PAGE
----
fbpx

PROFILE

MY SUBSCRIPTION

LOGOUT

x

The latest industry news to your inbox.

    

I'd like to hear about marketing opportunities

    

I accept IQ Magazine's Terms and Conditions and Privacy Policy

news

UTA sues insurer over $150m Covid-19 losses

The agency says its insurance company, Chubb, is refusing to cover its losses, despite allegedly having a valid business interruption policy

By IQ on 17 Nov 2020

UTA building, Beverley Hills

United Talent Agency has filed a lawsuit against Chubb, its insurance company, for allegedly failing to cover any of the US$150 million worth of losses the agency says it has suffered during the coronavirus pandemic.

The complaint, filed in the Los Angeles County superior court on Friday (13 November), says its losses since March – which include the cancellations of tours by Guns N’ Roses, Post Malone, Pitbull and Toby Keith, as well as cancelled TV and film productions – should be covered under its business interruption policy with Chubb.

While UTA’s solicitor, Kirk Pasich, argues that financial losses due to the impact of Covid-19 constitute ‘damage’ under the policy, Chubb’s position is that business interruption policies only cover “direct physical loss or damage to property”.

According to Yahoo! Finance, this has been Chubb’s position since the beginning of the pandemic.

The agency is suing Chubb companies Vigilant and Federal for tortious interference and breach of contract.

“‘direct physical loss or damage to property’ extends to damage or loss caused by the presence of a hazardous substance”

In the complaint, Pasich says there is “no merit to Vigilant and Federal’s position that their policies do not insure the losses that UTA has suffered and is suffering,” nothing that: “Vigilant and Federal have known for decades that the phrase ‘direct physical loss or damage to property’ extends to damage or loss caused by the presence of a hazardous substance in the airspace inside a building or on property […] even if the property has not been physically altered.”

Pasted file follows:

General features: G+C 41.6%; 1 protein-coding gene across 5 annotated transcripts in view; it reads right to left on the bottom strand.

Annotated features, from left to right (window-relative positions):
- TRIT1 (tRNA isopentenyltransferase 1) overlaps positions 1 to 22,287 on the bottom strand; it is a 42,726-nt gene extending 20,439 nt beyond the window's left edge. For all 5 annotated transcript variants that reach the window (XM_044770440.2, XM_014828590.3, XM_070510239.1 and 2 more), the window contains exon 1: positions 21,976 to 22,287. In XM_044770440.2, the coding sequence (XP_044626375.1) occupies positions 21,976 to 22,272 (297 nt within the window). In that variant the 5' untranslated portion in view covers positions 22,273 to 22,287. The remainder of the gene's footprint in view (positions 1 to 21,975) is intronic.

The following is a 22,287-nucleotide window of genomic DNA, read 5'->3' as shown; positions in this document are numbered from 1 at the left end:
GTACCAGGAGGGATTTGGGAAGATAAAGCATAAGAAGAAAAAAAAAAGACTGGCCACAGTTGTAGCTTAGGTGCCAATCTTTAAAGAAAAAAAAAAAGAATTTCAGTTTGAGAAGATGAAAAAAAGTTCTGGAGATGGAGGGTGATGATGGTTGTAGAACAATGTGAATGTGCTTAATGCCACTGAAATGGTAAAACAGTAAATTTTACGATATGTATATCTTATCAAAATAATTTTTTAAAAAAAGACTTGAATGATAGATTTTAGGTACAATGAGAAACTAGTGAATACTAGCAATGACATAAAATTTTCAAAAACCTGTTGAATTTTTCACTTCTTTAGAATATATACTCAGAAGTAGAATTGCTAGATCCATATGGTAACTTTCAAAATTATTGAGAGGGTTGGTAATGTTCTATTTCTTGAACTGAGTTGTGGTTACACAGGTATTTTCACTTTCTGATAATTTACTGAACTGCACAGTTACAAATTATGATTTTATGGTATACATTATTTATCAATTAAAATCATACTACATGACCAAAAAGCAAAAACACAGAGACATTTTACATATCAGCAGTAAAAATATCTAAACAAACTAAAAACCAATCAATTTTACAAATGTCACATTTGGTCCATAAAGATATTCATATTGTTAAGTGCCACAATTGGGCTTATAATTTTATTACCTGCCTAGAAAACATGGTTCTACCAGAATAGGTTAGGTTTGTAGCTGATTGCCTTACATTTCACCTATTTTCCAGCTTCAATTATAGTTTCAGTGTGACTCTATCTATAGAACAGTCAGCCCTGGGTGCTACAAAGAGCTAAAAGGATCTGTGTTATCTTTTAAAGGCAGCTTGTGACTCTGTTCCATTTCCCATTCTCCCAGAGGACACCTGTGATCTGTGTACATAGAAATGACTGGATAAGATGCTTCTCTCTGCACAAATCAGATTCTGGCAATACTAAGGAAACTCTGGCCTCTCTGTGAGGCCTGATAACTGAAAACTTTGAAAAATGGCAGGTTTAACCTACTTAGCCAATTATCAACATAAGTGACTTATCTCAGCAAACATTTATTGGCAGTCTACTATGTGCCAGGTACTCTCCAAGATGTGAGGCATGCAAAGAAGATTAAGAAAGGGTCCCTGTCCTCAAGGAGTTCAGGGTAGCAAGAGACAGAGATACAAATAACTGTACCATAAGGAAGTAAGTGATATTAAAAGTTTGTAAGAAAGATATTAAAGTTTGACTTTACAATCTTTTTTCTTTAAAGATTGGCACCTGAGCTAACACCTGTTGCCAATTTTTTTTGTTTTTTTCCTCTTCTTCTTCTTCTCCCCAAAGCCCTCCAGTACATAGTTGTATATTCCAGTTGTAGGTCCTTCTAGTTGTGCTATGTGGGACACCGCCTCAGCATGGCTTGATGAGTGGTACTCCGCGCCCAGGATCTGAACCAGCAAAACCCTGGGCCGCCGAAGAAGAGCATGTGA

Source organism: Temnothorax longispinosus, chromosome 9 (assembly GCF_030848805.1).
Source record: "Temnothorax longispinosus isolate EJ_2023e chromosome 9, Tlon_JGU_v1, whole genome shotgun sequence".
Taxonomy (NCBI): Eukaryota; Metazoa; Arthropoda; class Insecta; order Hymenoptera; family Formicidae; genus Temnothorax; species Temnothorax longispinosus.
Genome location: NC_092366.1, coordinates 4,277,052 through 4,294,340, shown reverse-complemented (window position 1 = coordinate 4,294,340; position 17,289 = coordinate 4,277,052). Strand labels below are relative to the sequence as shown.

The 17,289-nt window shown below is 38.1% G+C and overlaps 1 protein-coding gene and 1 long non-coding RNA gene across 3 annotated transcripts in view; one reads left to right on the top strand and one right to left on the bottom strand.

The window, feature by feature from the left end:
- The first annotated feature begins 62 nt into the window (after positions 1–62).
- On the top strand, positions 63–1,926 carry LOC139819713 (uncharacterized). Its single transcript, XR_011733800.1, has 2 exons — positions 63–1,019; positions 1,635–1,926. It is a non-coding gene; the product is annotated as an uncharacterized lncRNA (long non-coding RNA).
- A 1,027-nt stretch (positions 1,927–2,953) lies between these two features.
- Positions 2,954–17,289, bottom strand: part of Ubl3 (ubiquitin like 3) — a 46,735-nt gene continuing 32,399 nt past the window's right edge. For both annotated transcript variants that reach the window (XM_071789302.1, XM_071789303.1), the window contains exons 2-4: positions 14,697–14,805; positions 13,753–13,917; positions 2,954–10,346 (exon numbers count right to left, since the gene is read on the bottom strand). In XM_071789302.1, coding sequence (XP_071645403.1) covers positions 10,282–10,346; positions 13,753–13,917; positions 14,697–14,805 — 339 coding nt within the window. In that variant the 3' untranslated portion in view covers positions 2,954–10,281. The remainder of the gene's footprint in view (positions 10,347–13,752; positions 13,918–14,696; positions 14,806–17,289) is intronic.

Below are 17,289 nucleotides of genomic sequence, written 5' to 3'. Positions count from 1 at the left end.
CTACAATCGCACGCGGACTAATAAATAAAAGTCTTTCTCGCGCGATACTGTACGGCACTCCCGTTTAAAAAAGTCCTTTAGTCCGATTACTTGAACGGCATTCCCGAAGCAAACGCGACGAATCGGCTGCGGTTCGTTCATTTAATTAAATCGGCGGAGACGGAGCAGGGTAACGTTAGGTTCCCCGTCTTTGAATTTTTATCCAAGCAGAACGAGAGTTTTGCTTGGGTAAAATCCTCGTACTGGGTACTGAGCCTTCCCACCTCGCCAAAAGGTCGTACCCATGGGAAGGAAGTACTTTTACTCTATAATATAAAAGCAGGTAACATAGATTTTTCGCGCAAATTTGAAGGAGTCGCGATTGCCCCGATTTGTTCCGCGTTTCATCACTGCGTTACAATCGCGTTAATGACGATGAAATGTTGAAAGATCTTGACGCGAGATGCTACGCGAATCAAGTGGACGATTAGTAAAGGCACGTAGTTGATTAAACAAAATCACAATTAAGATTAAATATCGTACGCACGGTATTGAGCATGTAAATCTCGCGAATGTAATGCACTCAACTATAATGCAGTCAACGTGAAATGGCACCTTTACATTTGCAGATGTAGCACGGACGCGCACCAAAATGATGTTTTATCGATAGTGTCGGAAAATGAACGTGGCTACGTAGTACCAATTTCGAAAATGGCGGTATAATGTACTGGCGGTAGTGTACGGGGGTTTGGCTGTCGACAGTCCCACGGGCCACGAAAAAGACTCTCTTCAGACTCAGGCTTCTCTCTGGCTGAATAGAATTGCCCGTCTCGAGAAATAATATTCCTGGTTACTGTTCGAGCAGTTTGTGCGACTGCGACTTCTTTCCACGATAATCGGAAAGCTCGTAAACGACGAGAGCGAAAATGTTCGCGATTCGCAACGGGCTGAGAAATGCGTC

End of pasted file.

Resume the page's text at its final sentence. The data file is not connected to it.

Chubb, for its part, clarified its position in an earnings call on 29 July (h/t Yahoo!), with CEO Evan Greenberg telling investors that business interruption policies are intended to cover damage due to events like a fire or a flood, not a disease.

“Plaintiff attorneys are attempting to torture or reverse engineer insurance contract language to conjure up business interruption coverage that for the most part simply doesn’t exist,” Greenberg said.

According to UTA, at least 13 employees, as well as five spouses and a number of dependents, have contracted Covid-19 this year.

Read IQ’s recent feature on the complexities of insuring events while Covid-19 is still a threat here.

All write now? Insuring events in the age of Covid


Get more stories like this in your inbox by signing up for IQ Index, IQ’s free email digest of essential live music industry news.

FOLLOW IQ

Leave a Reply

Your email address will not be published. Required fields are marked *